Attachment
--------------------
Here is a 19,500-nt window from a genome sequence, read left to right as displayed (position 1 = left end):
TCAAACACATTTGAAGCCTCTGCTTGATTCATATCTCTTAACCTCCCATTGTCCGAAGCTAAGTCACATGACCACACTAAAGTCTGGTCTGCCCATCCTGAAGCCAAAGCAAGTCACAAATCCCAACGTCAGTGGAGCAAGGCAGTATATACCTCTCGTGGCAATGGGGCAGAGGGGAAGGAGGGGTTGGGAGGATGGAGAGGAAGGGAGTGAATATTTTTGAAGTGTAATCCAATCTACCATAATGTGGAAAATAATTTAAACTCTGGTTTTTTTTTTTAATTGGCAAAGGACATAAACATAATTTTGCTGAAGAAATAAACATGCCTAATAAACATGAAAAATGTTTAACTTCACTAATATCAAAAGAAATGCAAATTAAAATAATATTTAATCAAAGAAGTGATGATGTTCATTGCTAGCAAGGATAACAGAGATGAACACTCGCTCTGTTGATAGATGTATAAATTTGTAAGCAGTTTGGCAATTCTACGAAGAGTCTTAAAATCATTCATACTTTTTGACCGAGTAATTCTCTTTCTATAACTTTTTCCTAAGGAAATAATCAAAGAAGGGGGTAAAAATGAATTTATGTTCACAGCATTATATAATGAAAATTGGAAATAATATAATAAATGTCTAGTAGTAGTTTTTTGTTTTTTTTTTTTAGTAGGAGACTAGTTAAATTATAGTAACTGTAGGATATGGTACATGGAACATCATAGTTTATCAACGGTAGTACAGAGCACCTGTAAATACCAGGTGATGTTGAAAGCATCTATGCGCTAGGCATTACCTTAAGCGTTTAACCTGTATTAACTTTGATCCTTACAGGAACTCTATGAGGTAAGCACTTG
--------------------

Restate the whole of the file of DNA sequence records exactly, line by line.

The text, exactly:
Here is a 19,500-nt window from a genome sequence, read left to right as displayed (position 1 = left end):
TCAAACACATTTGAAGCCTCTGCTTGATTCATATCTCTTAACCTCCCATTGTCCGAAGCTAAGTCACATGACCACACTAAAGTCTGGTCTGCCCATCCTGAAGCCAAAGCAAGTCACAAATCCCAACGTCAGTGGAGCAAGGCAGTATATACCTCTCGTGGCAATGGGGCAGAGGGGAAGGAGGGGTTGGGAGGATGGAGAGGAAGGGAGTGAATATTTTTGAAGTGTAATCCAATCTACCATAATGTGGAAAATAATTTAAACTCTGGTTTTTTTTTTTAATTGGCAAAGGACATAAACATAATTTTGCTGAAGAAATAAACATGCCTAATAAACATGAAAAATGTTTAACTTCACTAATATCAAAAGAAATGCAAATTAAAATAATATTTAATCAAAGAAGTGATGATGTTCATTGCTAGCAAGGATAACAGAGATGAACACTCGCTCTGTTGATAGATGTATAAATTTGTAAGCAGTTTGGCAATTCTACGAAGAGTCTTAAAATCATTCATACTTTTTGACCGAGTAATTCTCTTTCTATAACTTTTTCCTAAGGAAATAATCAAAGAAGGGGGTAAAAATGAATTTATGTTCACAGCATTATATAATGAAAATTGGAAATAATATAATAAATGTCTAGTAGTAGTTTTTTGTTTTTTTTTTTTAGTAGGAGACTAGTTAAATTATAGTAACTGTAGGATATGGTACATGGAACATCATAGTTTATCAACGGTAGTACAGAGCACCTGTAAATACCAGGTGATGTTGAAAGCATCTATGCGCTAGGCATTACCTTAAGCGTTTAACCTGTATTAACTTTGATCCTTACAGGAACTCTATGAGGTAAGCACTTG